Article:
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Flourishing Like A Tree
In The House Of God

By Stephen R. Phifer

“But I am like an olive tree flourishing in the house of God;
I trust in God’s unfailing love forever and ever.
I will praise you forever for what you have done;
in your name I will hope, for your name is good.
I will praise you in the presence of your saints” (Psalm 52:8,9).

As I prayed through the Psalms last fall, I found this incredible testimony of David. After reflecting on this psalm, I added its concepts to my daily prayers.

In Psalm 52, David compared the wicked Doeg to the righteous. Doeg boasted of evil (verse 1), but the righteous praise God (verse 9). Doeg trusted in his great wealth (verse 7), but the righteous trust in God’s unfailing love (verse 8). Doeg would be uprooted and torn from his tent (verse 5), but David was “like an olive tree flourishing in the house of God” (verse 8). David compared himself to a thriving tree that produced a steady crop of olives every year.

The historical context of this psalm involves the events surrounding Doeg and Ahimelech, the priest, that transpired when a demented King Saul was pursuing David (1 Samuel 21:1–9; 22:6–23). What did David do to earn Saul’s jealousy? He succeeded in the name of the Lord. He struck down Goliath and won the adoration of the people. Women sang of David and danced in the streets. They used exaggerated numbers to compare David’s statistics to those of the king. Saul’s own son, Jonathan, the rightful heir to the throne, was also David’s best friend and ally. Even Saul’s daughter Michal loved David, married him, and aided him in his flight from her irrational father. Worst of all, Saul needed David and his music. A troubling spirit from the Lord would torment the king’s mind and steal his rest. His only relief came when David played music. On two occasions these private recitals ended with David dodging Saul’s spear. Even Jonathan was a target for his father’s venom-tipped wrath. A jealous king is a dangerous thing — absolute power driven by paranoia.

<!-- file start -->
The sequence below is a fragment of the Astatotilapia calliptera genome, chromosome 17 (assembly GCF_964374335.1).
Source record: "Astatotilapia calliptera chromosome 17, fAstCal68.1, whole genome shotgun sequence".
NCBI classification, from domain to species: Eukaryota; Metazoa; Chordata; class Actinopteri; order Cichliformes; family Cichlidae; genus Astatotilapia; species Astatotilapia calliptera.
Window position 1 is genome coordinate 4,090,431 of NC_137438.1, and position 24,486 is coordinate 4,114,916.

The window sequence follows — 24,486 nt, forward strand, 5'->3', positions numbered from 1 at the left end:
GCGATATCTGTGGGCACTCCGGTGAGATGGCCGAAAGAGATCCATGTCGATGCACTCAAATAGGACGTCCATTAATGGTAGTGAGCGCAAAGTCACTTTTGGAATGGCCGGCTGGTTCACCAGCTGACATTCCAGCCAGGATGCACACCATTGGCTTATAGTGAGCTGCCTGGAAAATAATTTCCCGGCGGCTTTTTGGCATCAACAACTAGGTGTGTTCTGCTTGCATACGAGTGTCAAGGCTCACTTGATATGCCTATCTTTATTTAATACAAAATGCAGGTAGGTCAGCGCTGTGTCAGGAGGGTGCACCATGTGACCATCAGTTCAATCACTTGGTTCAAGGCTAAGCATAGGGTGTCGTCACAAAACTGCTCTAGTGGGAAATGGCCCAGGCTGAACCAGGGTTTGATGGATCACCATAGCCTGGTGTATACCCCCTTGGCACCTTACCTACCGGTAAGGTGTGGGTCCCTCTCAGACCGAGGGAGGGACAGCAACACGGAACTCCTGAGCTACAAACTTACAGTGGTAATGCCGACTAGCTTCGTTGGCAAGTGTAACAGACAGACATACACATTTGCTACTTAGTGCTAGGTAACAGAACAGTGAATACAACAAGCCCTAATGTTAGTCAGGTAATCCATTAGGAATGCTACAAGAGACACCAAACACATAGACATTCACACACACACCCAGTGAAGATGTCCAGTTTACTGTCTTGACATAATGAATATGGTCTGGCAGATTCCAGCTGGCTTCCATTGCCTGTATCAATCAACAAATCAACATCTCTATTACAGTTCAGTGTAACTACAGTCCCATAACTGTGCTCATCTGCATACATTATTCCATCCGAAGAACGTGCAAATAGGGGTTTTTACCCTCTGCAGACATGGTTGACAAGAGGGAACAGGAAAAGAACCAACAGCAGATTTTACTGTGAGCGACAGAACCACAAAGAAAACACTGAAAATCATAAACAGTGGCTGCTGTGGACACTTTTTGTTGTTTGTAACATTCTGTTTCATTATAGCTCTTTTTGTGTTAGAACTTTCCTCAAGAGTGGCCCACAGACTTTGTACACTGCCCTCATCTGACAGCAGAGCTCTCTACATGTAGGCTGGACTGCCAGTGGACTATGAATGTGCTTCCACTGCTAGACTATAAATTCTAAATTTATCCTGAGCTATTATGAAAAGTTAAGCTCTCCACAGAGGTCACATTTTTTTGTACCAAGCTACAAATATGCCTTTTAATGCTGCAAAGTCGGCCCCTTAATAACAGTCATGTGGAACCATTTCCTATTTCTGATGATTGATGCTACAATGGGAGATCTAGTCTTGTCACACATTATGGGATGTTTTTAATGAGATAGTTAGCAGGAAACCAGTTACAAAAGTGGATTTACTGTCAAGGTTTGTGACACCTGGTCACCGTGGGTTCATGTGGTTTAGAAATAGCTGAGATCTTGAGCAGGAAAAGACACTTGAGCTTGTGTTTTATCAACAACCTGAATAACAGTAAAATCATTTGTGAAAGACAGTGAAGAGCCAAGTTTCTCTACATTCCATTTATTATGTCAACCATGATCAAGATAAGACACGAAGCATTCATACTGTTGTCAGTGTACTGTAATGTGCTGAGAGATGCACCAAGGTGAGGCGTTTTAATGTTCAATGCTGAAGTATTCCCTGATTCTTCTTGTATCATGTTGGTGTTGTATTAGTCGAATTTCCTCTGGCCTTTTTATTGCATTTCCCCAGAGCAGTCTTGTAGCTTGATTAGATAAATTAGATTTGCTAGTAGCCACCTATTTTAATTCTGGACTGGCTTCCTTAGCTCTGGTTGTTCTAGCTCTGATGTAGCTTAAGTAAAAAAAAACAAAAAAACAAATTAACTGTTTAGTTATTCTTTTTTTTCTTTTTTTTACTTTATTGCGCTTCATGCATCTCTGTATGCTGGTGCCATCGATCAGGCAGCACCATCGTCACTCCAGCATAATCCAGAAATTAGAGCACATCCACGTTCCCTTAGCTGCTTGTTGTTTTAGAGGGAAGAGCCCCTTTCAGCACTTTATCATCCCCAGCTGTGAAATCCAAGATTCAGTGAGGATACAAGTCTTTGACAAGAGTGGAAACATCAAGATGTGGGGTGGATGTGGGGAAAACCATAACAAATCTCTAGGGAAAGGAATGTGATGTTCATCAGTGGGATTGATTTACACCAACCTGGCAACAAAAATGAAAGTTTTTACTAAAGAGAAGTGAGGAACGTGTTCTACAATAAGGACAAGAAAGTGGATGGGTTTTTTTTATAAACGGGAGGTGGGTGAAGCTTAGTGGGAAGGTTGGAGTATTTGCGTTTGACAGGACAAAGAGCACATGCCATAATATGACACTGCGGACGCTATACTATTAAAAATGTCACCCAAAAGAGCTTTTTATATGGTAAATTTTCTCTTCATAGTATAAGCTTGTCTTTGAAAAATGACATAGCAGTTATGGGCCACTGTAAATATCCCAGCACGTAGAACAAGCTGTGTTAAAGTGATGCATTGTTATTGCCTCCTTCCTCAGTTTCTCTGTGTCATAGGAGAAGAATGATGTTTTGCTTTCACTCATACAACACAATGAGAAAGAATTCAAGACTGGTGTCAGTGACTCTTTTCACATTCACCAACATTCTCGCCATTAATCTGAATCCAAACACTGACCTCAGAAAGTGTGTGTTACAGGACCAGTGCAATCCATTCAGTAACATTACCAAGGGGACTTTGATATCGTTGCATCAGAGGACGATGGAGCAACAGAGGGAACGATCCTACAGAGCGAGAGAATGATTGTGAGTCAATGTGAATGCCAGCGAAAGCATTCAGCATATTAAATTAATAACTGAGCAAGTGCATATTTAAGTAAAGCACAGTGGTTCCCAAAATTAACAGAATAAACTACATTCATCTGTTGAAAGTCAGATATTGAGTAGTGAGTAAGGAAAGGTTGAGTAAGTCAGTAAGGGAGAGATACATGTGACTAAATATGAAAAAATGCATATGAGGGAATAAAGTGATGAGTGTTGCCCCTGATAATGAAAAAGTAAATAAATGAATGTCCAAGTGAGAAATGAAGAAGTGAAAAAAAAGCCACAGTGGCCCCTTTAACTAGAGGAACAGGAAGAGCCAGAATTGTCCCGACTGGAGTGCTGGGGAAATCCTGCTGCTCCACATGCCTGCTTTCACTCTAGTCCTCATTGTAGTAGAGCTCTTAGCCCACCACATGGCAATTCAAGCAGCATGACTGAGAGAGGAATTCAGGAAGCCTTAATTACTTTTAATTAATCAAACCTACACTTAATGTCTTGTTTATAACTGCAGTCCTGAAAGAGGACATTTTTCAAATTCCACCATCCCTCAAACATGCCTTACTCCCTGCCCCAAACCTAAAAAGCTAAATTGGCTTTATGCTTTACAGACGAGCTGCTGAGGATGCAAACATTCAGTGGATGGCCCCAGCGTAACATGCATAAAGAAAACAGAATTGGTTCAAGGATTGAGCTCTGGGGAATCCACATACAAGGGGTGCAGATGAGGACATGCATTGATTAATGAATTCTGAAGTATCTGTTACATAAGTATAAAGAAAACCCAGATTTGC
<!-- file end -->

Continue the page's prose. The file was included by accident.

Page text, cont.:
Where could David find a place of safety? First, he went to Samuel (1 Samuel 19:18), and then to the priests’ conclave at Nob, a high place not far from Jerusalem. Here David found the compassionate priest Ahimelech who, though trembling and fully aware of the risk he was taking, provided David and his men with bread he had recently removed from the Holy Place. This act of kindness cost the priests their lives. When David reflected on this moment of provision in Psalm 52, he proclaimed that he found life and sustenance in God’s house.